Everyone loves to talk about “how to prepare”.
You need a passport, a Schengen visa, a backpack, some monies…you know, the usual droll (haha).
I thought I would have a chat about the mental preparation when it comes to backpacking Europe and travel in general.
For some of us, there are a number of “brain obstacles” (or bobstacles as I like to call them) that we need to overcome to get the most out of a trip.
For first time backpackers, excitement edged with fear is normal.
You’re heading out into the wilds of your comfort zone, these are uncharted territories and it might feel like you don’t fully know the rules.
We’ll start off with some bobstacle basics. Traveling solo or duo both present a few minor challenges. Solo means you have to go out of your way to be social, and as a duo it’s easy to stick together and chat and not put yourself out there as much as you should.
Here’s a few tips I’ve picked up having done both:
Some people imagine that as soon as they start travelling, such amazing things will happen that fireworks will explode across the sky or they’ll end up on a Manchester United hooligan bus driving to Amsterdam fighting off girls at bars like a modern Casanova. Movies like “Eurotrip” don’t help here, and give young’uns exaggerated and false expectations that don’t match up with the more common backpacking reality.
Here’s a secret – amazing things can happen when you’re backpacking, but they don’t happen all the time. You need to put yourself out there and let them come to you.
I feel this is an underrated bobstacle that we need to clear up. Lower your crazy “expectations” and stop trying to define exactly what travel will do for you, and let reality surprise you with the hidden gems you’ll discover as you meander along.
Yeah, it does.
All long term travellers go through it at one point or another. If you’re heading over for 4 weeks or 8 weeks or even 16 weeks you will likely not come across it.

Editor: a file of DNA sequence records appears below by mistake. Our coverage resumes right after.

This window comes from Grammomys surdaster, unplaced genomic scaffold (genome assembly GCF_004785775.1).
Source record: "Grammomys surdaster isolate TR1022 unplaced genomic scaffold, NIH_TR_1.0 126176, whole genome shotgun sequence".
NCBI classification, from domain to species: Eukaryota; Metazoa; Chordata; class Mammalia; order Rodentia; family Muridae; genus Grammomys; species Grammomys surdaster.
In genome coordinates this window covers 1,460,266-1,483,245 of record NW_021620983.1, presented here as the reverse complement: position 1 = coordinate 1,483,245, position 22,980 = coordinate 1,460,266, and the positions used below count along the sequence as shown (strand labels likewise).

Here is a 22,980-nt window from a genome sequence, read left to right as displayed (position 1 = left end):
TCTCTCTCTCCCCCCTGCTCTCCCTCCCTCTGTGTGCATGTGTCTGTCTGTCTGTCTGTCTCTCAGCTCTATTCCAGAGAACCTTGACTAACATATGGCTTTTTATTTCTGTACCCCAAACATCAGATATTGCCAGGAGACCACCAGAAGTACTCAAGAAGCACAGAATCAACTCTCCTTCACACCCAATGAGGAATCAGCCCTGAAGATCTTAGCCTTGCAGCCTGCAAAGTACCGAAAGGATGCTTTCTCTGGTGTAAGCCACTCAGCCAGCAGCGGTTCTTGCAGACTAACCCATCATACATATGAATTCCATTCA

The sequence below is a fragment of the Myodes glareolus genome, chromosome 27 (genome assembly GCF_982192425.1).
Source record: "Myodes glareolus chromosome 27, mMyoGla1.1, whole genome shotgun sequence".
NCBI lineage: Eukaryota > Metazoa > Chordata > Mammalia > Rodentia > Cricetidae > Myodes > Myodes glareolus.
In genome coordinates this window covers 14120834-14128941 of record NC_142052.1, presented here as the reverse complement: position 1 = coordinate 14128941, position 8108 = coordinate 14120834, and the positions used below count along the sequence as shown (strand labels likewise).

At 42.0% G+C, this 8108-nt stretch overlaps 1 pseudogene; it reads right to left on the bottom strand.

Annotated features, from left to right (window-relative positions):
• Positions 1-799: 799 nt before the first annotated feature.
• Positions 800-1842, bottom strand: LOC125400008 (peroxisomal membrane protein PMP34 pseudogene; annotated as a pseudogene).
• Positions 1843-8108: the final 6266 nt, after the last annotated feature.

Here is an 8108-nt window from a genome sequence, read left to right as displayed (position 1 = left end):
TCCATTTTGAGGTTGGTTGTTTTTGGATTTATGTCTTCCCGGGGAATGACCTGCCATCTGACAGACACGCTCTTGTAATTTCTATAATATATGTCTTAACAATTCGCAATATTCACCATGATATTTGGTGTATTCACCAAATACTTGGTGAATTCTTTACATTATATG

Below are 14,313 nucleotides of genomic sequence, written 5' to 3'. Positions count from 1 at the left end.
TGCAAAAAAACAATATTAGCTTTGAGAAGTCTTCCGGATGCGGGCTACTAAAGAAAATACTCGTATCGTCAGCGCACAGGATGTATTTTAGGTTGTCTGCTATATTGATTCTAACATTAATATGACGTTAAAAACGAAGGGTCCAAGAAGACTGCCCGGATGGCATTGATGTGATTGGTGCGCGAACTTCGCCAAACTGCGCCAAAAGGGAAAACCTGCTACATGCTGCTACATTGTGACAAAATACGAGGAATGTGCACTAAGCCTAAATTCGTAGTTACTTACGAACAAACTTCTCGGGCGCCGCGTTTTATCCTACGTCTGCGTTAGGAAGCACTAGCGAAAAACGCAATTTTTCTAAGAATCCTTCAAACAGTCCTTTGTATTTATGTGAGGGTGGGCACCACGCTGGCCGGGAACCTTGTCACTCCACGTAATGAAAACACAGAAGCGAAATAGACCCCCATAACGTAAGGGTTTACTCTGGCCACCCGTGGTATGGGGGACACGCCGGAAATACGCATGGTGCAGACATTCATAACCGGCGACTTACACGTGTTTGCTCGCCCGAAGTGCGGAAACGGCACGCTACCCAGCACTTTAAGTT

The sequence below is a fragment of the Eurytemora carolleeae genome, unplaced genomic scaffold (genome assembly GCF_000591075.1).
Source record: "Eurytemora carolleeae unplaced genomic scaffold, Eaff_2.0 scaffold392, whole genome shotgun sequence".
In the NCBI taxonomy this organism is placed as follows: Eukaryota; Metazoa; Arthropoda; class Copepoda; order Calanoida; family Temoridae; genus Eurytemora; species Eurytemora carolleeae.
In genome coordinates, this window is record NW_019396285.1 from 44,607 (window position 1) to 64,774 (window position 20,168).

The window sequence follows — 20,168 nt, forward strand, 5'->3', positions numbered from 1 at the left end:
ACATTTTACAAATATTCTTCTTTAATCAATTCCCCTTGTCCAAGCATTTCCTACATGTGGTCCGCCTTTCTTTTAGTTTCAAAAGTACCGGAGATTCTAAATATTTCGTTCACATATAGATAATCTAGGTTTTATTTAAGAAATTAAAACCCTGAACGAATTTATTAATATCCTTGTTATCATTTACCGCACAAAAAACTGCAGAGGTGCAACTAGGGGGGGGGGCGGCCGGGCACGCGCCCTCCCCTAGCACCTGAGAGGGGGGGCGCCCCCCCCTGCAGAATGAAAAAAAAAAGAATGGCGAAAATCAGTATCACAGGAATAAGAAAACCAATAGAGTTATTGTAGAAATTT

This bobstacle can often be defeated by simply slowing down. Sometimes we need the odd creature comfort, a movie, or a homecooked meal or the semblance of a routine.
You can get this by WWOOF’ing, or staying in one place for a little while just to get back into the swing of things.
It’s possible to get “hostelled out” or “museumed out”, don’t worry – this is normal. Unless you’re a massive history geek, seeing 5 museums in 12 days can start to get tough. It’s important to change things up.
We’ve found Airbnb to be a short refreshing break (and better then hotels) when hostels become tiresome in Europe.
Trudy and I experienced travel burnout at the end of our last huge trip. We were in Thailand, and after months in Europe, North America & then Asia we were ready to come home. In the few days before boarding the plane, Trudy burst her eardrum diving on Koh Tao in Thailand. We ended being stuck in Bangkok for another week with almost no money (I had lost our cards, woops!) and had to battle our travel insurance company to properly cover the claim.
We explored Bangkok a little, but a lot of time was spent holed up in our room. This was travel burnout.
It doesn’t mean we don’t like travel, it means that we needed a well earned break. A recharge of the physical and spiritual batteries.
If you experience travel burnout, slow down, breathe, give yourself a break and take some time to remember what’s important to you.
For some, this is a legitimate concern whereas others are more blasé. The latter is useful in some respects, the mindset of “it will run out when it runs out” can make a trip stress free (until it does actually run out).
If you’re someone who is prone to worry about money and budgets, and it’s actually affecting your trip and travel time – you need to get it sorted out.
Put yourself back in control. Keep a little notebook of your expenses, spend a few minutes each day writing down what you spent money on that day. If you’re travelling for a while, this becomes an excellent reference point. You can easily calculate how much you’ve spent in total, and where the money is going so you can either expand or minimise expenses as you see fit.
The idea behind backpacking is being budget friendly.
No matter how much or little experience you’ve got, there’s always bobstacles to overcome.
The best thing you can learn is to relish the challenge of each mental block and reward yourself when you overcome it.
Make defeating bobstables a habit.